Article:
“should the military reform movement not consider how those advances might alter the nature of warfare?”

    No for a number of reasons:

    Military reform is not the arena of DoD management in either uniform or civilian suits, the incumbents are not reformers, substantive change is utterly alien to DoD and congress’ PACs.

    From that thought, transformation “technology infusions” are solely to fight inside existing strategy and operations: redo Midway, the WWII air blitzes, and Iwo Jima, only with new, unproven expensive and unsupportable technology/stuff.

    The stuff does need non performing contractors on the battlefield because if the stuff were properly provisioned it would be unaffordable (loggie20 direct observation). See GAO on contractor Performance Based Logistics, so bad they stopped doing audits after 2005.

    Military transformation and technology innovation have nothing to do with any strategy.

    If you have seen the “Op View one” for future combat system it is the reenactment of the Red Army busting into Berlin.

    Only the targets are terrorists not entrenched SS or NVA in Hue.

    Nothing is new but the paint jobs and the record expenditures.

    In 1982 when the press picked up $800 coffe pots for the C-5 thing happened.

    Today, 95 systems have hundreds of billions in overruns and years of delays and no one worries.

    Follow the money!

  6. loggie20on 29 May 2008 at 8:25 pm 6

    “So who *does* want it — or could be *persuaded* to want it? And how can those people be mobilized into a constituency that can effectively stand up to the constituencies that are in opposition?”

    “Every [weapon] signifies, in the final sense, a theft from those who hunger and are not fed.” – Dwight D. Eisenhower

    Perhaps, when the Social Security Trust Fund needs to cash in its ‘intragovernmental bonds’ which excessive collection of payroll taxes provided cash to “buy” for the “theft” Ike related a constituency for reasonable warfare will arise.

  7. Fabius Maximuson 29 May 2008 at 8:26 pm 7

    Kinder’s idea is usually useful, to build a grass-roots base for the desired political change. Would this work for grand strategy and military reform? (1) Could American’s get motivated about these issues? (2) Will our the elites of the national security community care about public opinion, short of riots in the streets? Polls have long shown a larger majority against the the Iraq War, but it goes on without an end in sight.
    Lefkowitzon goes the heart of the matter: the constituency supporting the existing system is large and strong — the opposition small and weak. Defining the problem this way makes it seem hopeless — or an excellent opportunity to apply the precepts of 4GW (peacefully, legally).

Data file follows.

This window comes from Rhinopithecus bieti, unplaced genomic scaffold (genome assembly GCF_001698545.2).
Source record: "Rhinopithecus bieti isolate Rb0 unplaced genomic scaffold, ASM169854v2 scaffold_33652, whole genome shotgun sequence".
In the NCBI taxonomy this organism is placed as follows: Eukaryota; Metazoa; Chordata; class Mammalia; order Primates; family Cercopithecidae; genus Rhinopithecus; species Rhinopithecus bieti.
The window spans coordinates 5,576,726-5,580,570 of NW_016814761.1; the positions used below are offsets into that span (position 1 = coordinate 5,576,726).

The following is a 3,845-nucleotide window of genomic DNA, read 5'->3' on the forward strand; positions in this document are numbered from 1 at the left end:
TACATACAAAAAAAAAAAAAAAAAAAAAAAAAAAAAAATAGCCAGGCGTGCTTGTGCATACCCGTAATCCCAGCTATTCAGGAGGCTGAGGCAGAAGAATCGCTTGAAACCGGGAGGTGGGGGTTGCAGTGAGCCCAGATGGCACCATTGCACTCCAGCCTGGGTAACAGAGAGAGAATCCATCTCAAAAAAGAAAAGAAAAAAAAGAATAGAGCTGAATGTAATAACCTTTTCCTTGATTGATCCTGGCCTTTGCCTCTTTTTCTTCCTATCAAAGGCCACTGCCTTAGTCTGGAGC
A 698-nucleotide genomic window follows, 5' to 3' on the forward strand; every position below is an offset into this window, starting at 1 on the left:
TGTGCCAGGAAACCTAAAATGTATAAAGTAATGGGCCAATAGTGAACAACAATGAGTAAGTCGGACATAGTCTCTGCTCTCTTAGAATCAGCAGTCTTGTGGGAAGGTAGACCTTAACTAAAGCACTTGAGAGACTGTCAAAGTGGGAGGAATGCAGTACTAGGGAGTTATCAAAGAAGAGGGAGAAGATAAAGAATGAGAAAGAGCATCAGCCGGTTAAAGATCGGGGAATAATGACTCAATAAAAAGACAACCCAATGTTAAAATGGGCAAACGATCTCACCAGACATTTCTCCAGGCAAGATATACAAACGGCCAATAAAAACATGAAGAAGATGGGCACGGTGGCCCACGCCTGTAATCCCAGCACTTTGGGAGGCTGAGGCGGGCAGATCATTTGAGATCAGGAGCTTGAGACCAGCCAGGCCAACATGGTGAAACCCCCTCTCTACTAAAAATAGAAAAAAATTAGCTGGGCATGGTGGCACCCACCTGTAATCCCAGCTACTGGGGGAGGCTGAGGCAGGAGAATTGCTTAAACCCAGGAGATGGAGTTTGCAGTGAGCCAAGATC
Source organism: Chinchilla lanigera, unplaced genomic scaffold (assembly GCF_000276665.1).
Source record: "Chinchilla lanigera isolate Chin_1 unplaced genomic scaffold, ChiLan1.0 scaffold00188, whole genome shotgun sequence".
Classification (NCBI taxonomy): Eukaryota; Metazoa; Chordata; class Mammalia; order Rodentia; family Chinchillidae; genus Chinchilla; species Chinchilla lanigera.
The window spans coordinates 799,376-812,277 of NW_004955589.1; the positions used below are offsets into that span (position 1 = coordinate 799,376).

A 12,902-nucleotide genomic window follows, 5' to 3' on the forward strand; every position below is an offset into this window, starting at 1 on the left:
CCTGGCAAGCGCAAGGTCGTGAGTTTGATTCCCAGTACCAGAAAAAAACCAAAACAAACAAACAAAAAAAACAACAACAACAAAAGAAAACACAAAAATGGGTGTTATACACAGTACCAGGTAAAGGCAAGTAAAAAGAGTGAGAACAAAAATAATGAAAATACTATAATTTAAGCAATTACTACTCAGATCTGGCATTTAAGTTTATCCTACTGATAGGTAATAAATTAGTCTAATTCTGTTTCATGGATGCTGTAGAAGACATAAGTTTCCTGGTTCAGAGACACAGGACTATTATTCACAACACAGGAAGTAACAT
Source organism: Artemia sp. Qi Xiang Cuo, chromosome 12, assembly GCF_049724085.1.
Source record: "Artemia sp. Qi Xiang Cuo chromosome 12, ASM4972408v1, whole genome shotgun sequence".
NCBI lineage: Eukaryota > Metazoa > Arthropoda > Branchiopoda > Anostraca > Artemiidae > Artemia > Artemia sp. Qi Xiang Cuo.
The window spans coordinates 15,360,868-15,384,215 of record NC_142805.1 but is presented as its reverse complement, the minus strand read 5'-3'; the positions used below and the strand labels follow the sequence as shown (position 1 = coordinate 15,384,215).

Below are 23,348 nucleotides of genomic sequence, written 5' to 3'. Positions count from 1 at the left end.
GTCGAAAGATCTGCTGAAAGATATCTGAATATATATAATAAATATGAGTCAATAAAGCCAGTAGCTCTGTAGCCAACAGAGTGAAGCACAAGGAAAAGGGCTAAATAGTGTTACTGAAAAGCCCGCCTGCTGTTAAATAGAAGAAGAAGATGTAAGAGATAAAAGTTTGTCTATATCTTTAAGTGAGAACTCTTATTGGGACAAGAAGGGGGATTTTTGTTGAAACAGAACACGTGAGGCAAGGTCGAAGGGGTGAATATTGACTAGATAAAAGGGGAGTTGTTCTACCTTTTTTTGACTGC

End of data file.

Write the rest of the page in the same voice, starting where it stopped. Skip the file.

This formulation of the problem also brings us to the work of Donald Vandergriff, as does any discussion of military reform.

    (1) Worth considering, as he has said, how the Prussian military undertook its radical reform after the Napoleonic Wars.

    (2) Worth studying one of the few successful reforms in recent history, how he, Douglas Macgregor, and others sold the Army on making some reforms to its personnel and training system.

  8. Duncan Kinderon 30 May 2008 at 9:34 am 8

    To follow through on my prior post, science fiction might be a useful vehicle to convey 4GW warfare ideas.

    Basically have 4GW type Federation heroes zapping evil 3GW Klingons, or something like that.

  9. JBordeauxon 30 May 2008 at 10:23 am 9

    Wouldn’t Grand Strategy belong at the level of national security, rather than military reform? The Project on National Security Reform may be a place to start. (www.pnsr.org)

  10. Dr_Vomacton 30 May 2008 at 1:14 pm 10

    (1) Worth considering, as he has said, how the Prussian military undertook its radical reform after the Napoleonic Wars.

    Defeat can be the best teacher for an apt pupil. There is nothing like total failure to clarify the need for change. This is the greater part of the problem for us: the American public believes that we have the best armed forces in the world, and that we have never been defeated in war. Vietnam is regarded as an aberration—a war we could have won, if only we had “fought to win”. So why reform a military that is already clearly successful?

    Both the U.S. politicians and the military are engaged in a conspiracy to make the tax-payers believe that their military—in its present form—is both needed and gloriously successful. As long as this illusion can be sustained, there is little hope for meaningful reform.